Working with and watching the nurses at Suburban Hospital has inspired her to pay closer attention to patients’ needs. Cesone, who is beginning college this fall out of state, plans to pursue a career in nursing. And she hopes to continue volunteering at the hospital during college breaks.
Supporting Kindred Hearts
Howard Gilson has battled heart disease since he was 35, when he had his first angioplasty. In 2007, at age 55, Gilson — then a customer service supervisor for Southwest Airlines — learned he needed triple bypass surgery. Since then, Gilson has remained gratefully symptom free.
When he retired in 2010, his wife suggested he volunteer at Suburban Hospital, where he had his bypass surgery.
Gilson, now 67, met with Pamela Fogan, Suburban Hospital’s volunteer services director, and asked to work on the cardiac floor. He currently volunteers twice each week for six hours per day as a receptionist and patient liaison in the cardiac catheterization laboratory. For the past few years, Gilson has also served on Suburban’s Patient and Family Advisory Council.
In his volunteer role for the lab, Gilson greets patients and their families — who are often experiencing myriad emotions — and works to ease their concerns. Having seen his own family deal with the traumatic process of waiting anxiously through multiple heart procedures, Gilson responds quickly and empathetically to questions. He tracks down answers, such as how much longer a surgery will take. And he is diligent in communicating with the lab staff and director when situations require immediate attention.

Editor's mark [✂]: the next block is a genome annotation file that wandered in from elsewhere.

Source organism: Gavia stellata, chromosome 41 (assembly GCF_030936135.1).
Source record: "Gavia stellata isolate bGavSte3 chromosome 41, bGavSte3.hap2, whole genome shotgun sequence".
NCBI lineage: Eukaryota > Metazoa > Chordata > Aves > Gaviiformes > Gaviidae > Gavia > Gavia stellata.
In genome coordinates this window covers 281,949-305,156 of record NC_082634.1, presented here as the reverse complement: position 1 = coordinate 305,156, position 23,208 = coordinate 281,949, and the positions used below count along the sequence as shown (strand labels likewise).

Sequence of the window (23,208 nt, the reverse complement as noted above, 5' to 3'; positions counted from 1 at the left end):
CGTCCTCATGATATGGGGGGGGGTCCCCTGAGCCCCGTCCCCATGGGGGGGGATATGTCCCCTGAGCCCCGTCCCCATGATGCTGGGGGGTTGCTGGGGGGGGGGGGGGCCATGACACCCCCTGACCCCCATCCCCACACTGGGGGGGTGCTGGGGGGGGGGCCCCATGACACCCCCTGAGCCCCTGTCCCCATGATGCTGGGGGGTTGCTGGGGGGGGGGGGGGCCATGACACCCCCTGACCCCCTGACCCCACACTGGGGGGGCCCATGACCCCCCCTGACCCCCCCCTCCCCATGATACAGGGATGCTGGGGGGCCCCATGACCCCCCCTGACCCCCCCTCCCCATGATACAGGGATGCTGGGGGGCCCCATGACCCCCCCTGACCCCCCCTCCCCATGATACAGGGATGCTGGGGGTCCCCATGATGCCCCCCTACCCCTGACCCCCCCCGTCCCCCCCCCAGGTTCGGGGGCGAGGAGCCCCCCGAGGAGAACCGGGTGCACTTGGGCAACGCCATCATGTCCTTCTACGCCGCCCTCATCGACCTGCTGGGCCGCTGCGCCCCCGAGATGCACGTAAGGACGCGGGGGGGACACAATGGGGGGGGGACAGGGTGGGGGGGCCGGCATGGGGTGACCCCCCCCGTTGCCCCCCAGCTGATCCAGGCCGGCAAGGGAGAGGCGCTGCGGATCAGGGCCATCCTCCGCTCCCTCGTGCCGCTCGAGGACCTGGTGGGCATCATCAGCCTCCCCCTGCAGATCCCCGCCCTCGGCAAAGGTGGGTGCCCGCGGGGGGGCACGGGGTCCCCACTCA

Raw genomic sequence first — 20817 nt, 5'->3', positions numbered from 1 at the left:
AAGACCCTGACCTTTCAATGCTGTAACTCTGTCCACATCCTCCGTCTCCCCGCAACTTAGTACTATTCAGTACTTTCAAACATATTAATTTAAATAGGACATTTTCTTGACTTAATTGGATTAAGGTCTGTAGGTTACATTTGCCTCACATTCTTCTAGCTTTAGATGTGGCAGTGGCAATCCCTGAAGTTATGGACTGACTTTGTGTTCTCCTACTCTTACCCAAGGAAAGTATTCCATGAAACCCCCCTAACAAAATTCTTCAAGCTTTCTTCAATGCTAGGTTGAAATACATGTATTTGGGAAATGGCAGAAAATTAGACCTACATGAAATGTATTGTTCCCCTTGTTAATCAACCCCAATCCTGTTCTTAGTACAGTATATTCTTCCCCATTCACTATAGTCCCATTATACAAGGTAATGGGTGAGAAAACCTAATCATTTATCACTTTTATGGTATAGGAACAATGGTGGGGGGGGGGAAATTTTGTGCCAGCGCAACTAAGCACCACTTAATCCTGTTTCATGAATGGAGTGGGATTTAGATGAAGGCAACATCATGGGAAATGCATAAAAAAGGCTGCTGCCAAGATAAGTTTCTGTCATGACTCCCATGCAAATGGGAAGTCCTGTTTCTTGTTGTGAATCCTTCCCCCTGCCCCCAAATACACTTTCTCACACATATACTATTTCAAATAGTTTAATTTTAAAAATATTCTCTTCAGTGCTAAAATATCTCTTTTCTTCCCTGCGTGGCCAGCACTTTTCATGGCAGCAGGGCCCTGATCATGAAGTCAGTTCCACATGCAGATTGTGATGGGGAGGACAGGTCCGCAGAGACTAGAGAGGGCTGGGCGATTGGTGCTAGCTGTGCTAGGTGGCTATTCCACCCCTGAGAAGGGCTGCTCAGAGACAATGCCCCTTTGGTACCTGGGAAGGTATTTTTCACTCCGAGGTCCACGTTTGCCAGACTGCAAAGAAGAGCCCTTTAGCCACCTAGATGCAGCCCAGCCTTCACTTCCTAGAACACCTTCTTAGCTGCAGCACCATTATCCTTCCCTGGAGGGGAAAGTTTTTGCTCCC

Over the past nine years, Gilson has logged some 4,500 hours. The customer service skills he used while in the airline industry continue to serve him well. Whether patients are having a cardiac catheterization, a cardioversion or open heart surgery, Gilson offers a positive message: “I tell patients and their families they have come to the right hospital, are in good hands and will feel better afterwards.”
He adds: “I know exactly what the patients are going through and encourage them to use this experience as a turning point to adapting a healthier lifestyle, such as enrolling in Suburban’s cardiac rehab program.”
Gilson follows his own advice and regularly exercises in the cardiac rehab facility. He particularly enjoys encountering post-surgery patients on the treadmill — most remember him, and they appreciate his support. “Sometimes,” Gilson notes, “the patients want to give back and ask me how they can become a volunteer at Suburban.”